4) Gaylord Perry - most seasons this is enough for the best pitching performance in baseball
5) Dick Allen - decent glove this season
6) Carlton Fisk - C bonus
7) Billy Williams - very good defense
8) Bobby Murcer
9) Cesar Cedeno - could have placed higher if he hadn't led the league in caught-stealing
10) Chris Speier - random SS on my ballot, seems like the 60s and 70s were great for flash-in-the-pan shortstops
11) Bob Gibson
12) Catfish Hunter - would have been Wilbur Wood but 31.1 postseason innings moved Hunter on-ballot

13-15) Wilbur Wood, Mickey Lolich, Bobby Grich
   4. Rob_Wood Posted: May 14, 2012 at 05:44 PM (#4131313)
My 1972 MMP ballot:

1. Steve Carlton - one of the best seasons in the modern era
2. Joe Morgan - a smidge ahead of Bench due to Morgan's better WPA stats
3. Johnny Bench - great season for a great defensive catcher
4. Dick Allen - led league in most offensive stats in his first AL season
5. Gaylord Perry - 343 IP with a 1.92 ERA is pretty darned good
6. Cesar Cedeno - great offensive season in Astrodome
7. Wilbur Wood - 377 IP and 49 games started (most GS since Jack Chesbro in 1904)
8. Bobby Murcer - his best season
9. Carlton Fisk - great rookie season
10. Chris Speier - good hitting stats in an era of woeful shortstops
11. Billy Williams - led NL in SLG, OPS+, BAvg, and WPA
12. Mickey Lolich - 327 IP with 2.50 ERA
   5. Mr. C Posted: May 14, 2012 at 09:18 PM (#4131474)
1972 Final Ballot

Use WAR framework with a reduced replacement level (about 60% of normal)

1. Steve Carlton 11.35 WARR (wins above reduced replacement)
2. Gaylord Perry 9.35 WARR
3. Wilbur Wood 9.25 WARR
4. Johnny Bench 7.45 WARR
5. Dick Allen 7.40 WARR
6. Bob Gibson 7.1 WARR
7. Joe Morgan 7.05 WARR
8. Cesar Cedeno 7.00 WARR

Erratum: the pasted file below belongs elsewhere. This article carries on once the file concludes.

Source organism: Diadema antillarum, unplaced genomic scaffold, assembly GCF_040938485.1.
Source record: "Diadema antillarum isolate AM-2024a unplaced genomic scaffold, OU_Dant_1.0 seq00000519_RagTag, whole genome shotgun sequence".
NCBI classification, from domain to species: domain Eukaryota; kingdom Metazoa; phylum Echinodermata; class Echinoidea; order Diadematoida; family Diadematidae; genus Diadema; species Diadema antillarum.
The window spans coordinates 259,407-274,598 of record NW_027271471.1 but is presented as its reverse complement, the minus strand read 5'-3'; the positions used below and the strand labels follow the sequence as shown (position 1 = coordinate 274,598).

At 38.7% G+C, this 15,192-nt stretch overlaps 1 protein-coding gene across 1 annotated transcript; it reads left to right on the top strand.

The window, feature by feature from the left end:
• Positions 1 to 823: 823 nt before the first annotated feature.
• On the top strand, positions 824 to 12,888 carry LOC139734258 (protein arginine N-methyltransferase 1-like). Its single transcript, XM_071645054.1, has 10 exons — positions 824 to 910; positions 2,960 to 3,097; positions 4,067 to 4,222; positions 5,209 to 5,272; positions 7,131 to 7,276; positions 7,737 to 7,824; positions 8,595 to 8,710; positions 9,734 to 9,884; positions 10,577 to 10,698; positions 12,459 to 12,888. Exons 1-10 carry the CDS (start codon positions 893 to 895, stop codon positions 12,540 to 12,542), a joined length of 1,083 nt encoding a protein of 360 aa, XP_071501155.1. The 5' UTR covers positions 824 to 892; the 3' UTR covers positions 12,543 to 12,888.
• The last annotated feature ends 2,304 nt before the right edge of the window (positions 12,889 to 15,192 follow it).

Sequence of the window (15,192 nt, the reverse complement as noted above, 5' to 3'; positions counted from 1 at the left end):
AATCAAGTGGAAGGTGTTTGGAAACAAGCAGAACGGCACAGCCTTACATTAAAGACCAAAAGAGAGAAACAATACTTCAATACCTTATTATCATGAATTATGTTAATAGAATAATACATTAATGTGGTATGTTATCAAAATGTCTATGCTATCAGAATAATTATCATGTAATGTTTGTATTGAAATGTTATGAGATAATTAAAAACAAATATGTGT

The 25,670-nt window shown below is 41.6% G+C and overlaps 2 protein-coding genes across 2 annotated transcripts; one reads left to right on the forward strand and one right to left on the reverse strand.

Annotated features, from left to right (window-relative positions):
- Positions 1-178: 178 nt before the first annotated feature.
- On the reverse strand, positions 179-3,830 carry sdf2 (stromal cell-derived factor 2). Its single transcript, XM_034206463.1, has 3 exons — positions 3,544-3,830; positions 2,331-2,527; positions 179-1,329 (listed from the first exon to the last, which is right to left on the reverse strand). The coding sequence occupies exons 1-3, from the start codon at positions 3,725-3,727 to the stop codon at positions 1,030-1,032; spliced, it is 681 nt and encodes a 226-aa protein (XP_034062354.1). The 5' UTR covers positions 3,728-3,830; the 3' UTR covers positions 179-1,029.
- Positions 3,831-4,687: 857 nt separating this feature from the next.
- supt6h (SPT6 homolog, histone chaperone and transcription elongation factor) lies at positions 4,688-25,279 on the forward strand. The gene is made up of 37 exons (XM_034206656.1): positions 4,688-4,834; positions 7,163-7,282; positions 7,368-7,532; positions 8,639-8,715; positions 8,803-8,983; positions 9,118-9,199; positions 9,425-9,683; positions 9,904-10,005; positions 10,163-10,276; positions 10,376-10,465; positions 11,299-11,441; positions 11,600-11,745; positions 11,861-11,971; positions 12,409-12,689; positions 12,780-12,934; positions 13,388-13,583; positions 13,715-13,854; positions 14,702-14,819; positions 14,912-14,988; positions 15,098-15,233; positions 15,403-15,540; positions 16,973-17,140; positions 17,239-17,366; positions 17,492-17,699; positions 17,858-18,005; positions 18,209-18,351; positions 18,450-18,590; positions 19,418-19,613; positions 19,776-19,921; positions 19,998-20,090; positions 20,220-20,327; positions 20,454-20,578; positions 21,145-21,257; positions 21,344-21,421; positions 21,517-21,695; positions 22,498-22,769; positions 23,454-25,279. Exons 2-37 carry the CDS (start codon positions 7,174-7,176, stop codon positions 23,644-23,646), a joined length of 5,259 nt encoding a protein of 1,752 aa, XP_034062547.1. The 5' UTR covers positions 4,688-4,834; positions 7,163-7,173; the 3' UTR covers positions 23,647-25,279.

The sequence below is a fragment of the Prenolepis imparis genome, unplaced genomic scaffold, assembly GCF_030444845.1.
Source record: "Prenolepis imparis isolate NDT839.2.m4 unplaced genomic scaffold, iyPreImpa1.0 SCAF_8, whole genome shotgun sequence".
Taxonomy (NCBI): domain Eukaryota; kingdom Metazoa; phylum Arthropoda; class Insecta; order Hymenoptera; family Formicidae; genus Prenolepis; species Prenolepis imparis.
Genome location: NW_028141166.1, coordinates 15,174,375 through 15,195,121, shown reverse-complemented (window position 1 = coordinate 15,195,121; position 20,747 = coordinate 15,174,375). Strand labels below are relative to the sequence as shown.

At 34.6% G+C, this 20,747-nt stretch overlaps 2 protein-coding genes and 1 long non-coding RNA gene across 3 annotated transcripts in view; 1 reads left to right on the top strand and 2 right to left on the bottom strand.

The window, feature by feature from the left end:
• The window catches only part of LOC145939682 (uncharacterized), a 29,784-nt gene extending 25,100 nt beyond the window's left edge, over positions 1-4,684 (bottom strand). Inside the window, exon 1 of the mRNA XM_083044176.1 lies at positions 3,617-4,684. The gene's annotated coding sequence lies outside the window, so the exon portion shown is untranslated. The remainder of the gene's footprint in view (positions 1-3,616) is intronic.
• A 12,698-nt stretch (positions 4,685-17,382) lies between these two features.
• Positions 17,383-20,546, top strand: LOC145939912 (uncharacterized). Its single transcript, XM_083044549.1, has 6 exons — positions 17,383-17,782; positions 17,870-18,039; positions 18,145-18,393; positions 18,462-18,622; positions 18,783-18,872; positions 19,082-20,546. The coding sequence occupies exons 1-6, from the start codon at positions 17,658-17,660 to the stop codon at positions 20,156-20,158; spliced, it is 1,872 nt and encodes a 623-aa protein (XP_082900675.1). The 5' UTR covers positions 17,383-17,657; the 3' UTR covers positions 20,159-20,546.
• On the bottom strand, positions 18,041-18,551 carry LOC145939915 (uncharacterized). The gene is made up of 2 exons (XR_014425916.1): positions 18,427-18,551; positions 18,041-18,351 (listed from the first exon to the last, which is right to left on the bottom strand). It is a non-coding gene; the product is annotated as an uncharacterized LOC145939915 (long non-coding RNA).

9. Carlton Fisk 6.80 WARR
10. Bobby Murcer 6.25 WARR
11. Mickey Lolich 6.00 WARR
12. Chris Speier 5.75 WARR

The rest of the top 20
Luis Tiant
Billy Williams
Catfish Hunter
John Matlack
Ferguson Jenkins
Roy White
Don Sutton
Bobby Grich
   6. sunnyday2 Posted: May 15, 2012 at 08:17 AM (#4131661)
1972 Ballot

1. Dick Allen--199 OPS+. Only McCovey and F. Robby were better the previous decade. Add another decade and you add only Mantle and T. Williams. Brett in '80 and Bonds in '92 would be the next 2.

2. Steve Carlton--182 ERA+, 9th best of the previous decade. Must have pitched to the score.

3. Johnny Bench--171 OPS+, tied with Murcer for 2nd best, and a catcher

4. Joe Morgan
5. Bobby Murcer
6. Cesar Cedeno--I had forgotten how good he was. 163 OPS+
7. Billy Williams--166 OPS+
8. Gaylord Perry--decided on no discount for CHEATING! 168 ERA+
9. Willie Stargell--166 OPS+
10. Joe Rudi

11. Carl Fisk--159 OPS+
12. Jim Wynn
13. Pete Rose
14. Wilbur Wood
15. Luis Tiant--169 ERA+
   7. SoCalDemon Posted: May 16, 2012 at 02:14 AM (#4132563)
1 Steve Carlton (P) 346 innings at 182 ERA+
2 Johnny Bench (C) 166OPS+
3 Joe Morgan (2B) 149OPS+
4 Dick Allen (1B) 199OPS+!
5 Gaylord Perry (P) 342 innings at 170 ERA+
6 Carlton Fisk (C) 162OPS+, less durable than Bench
7 Cesar Cedeno (CF) 162OPS+
8 Wilbur Wood (P) 377 innings of 126ERA+
9 Bob Gibson (P) 278 innings at 139 ERA+
10 Chris Speier (SS) 115 OPS+
11 Bobby Murcer (CF) 169OPS+
12 Bobby Grich (SS/2B/1B) 127OPS+

Details in discussion thread. Only change was moving Speier above Murcer; his value over a typical early 70s SS is huge.
   8. Qufini Posted: May 16, 2012 at 03:35 PM (#4133097)
1972 Ballot

1. Steve Carlton, P, Philadelphia Phillies: 182 ERA+ in 346 innings!